PubMed Abstract | CrossRef Full Text | Google Scholar

61. Monaghan ML, Doherty ML, Collins JD, Kazda JF, Quinn PJ. The tuberculin test. Vet Microbiol. (1994) 40:111–24. doi: 10.1016/0378-1135(94)90050-7

PubMed Abstract | CrossRef Full Text | Google Scholar

62. Palmer MV, Waters WR, Thacker TC, Greenwald R, Esfandiari J, Lyashchenko KP. Effects of different tuberculin skin-testing regimenson gamma interferon and antibody responses in cattle experimentally infected with Mycobacterium bovis. Clin Vaccine Immunol. (2006) 13:387–94. doi: 10.1128/CVI.13.3.387-394.2006

PubMed Abstract | CrossRef Full Text | Google Scholar

63. Waters WR, Palmer MV, Stafne MR, Bass KE, Maggioli MF, Thacker TC, et al. Effects of serial skin testing with purified protein derivative on the level and quality of antibodies to complex and defined antigens in Mycobacterium bovis-infected cattle. Alexander TS, editor. Clin Vaccine Immunol. (2015) 22:641–9. doi: 10.1128/CVI.00119-15

PubMed Abstract | CrossRef Full Text | Google Scholar

64. Thrusfield M. Veterinary Epidemiology. 3rd ed. University of Edimburg: Blackwell Science Ltd. (2005).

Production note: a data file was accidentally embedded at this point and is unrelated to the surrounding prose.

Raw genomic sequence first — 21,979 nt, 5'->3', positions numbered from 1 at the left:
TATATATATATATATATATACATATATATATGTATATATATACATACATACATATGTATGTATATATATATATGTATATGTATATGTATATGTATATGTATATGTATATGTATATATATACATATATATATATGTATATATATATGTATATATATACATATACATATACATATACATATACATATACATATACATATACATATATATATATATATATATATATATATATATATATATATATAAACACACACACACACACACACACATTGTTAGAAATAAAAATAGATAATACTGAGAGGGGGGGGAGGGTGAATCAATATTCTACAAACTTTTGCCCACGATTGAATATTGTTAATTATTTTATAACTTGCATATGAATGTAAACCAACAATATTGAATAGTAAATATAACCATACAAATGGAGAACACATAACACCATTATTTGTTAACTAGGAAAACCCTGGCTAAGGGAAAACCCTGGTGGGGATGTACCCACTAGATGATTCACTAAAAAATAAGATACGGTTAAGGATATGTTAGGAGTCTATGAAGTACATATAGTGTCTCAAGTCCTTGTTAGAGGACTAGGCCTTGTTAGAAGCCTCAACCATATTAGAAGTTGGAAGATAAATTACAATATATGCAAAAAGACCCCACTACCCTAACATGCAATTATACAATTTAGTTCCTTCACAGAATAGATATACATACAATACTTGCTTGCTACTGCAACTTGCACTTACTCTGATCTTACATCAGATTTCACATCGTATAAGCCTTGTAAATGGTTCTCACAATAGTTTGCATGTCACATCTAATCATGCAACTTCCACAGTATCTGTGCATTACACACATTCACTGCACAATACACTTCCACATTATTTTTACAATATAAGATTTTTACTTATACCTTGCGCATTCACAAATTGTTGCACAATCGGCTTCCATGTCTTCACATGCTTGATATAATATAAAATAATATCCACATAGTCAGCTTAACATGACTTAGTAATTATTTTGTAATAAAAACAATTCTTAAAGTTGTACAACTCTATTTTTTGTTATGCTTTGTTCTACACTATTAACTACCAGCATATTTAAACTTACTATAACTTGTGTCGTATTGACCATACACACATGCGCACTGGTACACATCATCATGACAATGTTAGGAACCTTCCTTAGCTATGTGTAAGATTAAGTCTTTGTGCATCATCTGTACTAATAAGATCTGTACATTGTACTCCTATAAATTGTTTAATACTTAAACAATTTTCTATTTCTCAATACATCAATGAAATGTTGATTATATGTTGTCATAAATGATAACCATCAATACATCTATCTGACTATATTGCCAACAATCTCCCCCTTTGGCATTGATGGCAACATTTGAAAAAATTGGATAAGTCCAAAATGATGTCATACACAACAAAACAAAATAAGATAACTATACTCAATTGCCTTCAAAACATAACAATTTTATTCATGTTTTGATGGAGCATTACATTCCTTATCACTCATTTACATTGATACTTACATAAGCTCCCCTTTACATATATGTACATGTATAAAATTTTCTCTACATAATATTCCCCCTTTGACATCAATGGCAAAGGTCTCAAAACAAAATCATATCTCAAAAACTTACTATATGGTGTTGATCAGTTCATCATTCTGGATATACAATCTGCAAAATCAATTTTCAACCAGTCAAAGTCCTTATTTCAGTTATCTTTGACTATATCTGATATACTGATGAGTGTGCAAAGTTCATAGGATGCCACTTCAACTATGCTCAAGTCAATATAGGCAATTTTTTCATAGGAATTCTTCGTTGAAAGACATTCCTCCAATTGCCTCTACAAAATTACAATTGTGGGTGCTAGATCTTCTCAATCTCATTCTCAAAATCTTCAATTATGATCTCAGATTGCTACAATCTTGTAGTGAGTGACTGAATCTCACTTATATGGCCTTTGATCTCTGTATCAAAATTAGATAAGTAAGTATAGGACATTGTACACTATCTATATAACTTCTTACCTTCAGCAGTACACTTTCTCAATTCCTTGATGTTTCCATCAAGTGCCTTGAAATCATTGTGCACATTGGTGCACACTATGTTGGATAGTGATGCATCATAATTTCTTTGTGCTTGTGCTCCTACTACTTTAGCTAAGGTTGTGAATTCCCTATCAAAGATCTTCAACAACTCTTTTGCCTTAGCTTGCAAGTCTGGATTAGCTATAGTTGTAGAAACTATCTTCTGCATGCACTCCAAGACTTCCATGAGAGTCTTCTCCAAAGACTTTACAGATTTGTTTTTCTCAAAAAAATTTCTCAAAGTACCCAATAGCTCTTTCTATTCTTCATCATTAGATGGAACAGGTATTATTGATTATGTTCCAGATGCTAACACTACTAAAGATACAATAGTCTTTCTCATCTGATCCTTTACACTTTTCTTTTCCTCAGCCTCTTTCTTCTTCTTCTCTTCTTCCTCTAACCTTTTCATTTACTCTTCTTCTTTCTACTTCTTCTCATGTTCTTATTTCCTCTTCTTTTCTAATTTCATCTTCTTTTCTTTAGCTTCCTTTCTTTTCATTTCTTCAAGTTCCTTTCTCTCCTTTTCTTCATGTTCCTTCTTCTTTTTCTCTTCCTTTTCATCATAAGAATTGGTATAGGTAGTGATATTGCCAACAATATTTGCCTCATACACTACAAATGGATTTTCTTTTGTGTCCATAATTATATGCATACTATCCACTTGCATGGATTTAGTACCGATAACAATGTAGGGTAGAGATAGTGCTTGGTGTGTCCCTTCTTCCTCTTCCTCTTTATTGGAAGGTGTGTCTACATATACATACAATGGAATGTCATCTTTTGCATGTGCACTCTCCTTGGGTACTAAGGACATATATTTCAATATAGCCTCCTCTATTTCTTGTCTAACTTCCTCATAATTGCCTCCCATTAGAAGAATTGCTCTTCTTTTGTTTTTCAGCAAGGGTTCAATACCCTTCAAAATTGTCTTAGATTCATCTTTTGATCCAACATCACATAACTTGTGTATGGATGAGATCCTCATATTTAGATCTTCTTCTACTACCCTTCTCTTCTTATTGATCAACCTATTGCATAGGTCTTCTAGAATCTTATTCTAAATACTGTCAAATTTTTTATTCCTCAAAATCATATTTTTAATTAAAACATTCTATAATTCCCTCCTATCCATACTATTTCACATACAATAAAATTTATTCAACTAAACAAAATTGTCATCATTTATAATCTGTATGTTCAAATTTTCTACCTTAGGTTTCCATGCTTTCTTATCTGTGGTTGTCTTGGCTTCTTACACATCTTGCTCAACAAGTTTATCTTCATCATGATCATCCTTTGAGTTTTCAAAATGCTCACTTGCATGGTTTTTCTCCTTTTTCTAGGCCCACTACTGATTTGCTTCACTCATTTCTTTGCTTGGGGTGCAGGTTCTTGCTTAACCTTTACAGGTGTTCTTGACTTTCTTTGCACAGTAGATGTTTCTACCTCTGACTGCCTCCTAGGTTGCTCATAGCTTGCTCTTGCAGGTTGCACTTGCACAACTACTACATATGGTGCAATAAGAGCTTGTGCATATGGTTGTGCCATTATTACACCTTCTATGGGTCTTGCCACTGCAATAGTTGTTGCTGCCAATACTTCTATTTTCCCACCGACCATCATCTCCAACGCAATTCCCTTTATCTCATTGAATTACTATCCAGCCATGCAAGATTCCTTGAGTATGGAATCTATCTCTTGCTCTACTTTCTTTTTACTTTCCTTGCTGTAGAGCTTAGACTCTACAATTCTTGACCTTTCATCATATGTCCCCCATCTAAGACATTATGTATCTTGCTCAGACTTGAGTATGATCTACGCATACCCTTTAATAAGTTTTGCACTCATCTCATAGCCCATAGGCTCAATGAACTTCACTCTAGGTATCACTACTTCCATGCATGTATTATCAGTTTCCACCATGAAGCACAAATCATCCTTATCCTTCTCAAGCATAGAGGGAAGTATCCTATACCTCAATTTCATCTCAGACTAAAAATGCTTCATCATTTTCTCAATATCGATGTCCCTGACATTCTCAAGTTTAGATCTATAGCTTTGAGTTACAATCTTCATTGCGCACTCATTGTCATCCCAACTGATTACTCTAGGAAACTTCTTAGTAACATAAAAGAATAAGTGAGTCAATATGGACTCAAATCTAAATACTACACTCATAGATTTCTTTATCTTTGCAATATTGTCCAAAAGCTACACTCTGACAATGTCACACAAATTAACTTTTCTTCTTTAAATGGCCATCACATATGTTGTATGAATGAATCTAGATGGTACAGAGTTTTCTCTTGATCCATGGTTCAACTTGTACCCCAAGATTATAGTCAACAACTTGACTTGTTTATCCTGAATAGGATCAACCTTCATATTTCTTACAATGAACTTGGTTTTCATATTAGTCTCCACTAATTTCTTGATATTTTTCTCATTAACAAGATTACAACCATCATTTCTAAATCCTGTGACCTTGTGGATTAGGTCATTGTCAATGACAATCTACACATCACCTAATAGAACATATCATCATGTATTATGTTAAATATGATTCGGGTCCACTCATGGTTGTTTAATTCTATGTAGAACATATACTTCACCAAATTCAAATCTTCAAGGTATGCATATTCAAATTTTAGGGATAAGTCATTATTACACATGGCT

Google Scholar

Keywords: latent class analysis, diagnosis, interferon-gamma release assay, elisa, chronically infected, Uruguay

Citation: Picasso-Risso C, Perez A, Gil A, Nunez A, Salaberry X, Suanes A and Alvarez J (2019) Modeling the Accuracy of Two in-vitro Bovine Tuberculosis Tests Using a Bayesian Approach. Front. Vet. Sci. 6:261. doi: 10.3389/fvets.2019.00261

Received: 02 April 2019; Accepted: 25 July 2019;
Published: 13 August 2019.

Edited by:

Alejandra Victoria Capozzo, National Council for Scientific and Technical Research (CONICET), Argentina

Reviewed by:

Wendy Beauvais, Cornell University, United States
Ignacio De Blas, University of Zaragoza, Spain

Copyright © 2019 Picasso-Risso, Perez, Gil, Nunez, Salaberry, Suanes and Alvarez. This is an open-access article distributed under the terms of the Creative Commons Attribution License (CC BY). The use, distribution or reproduction in other forums is permitted, provided the original author(s) and the copyright owner(s) are credited and that the original publication in this journal is cited, in accordance with accepted academic practice. No use, distribution or reproduction is permitted which does not comply with these terms.

*Correspondence: Catalina Picasso-Risso, picas001@umn.edu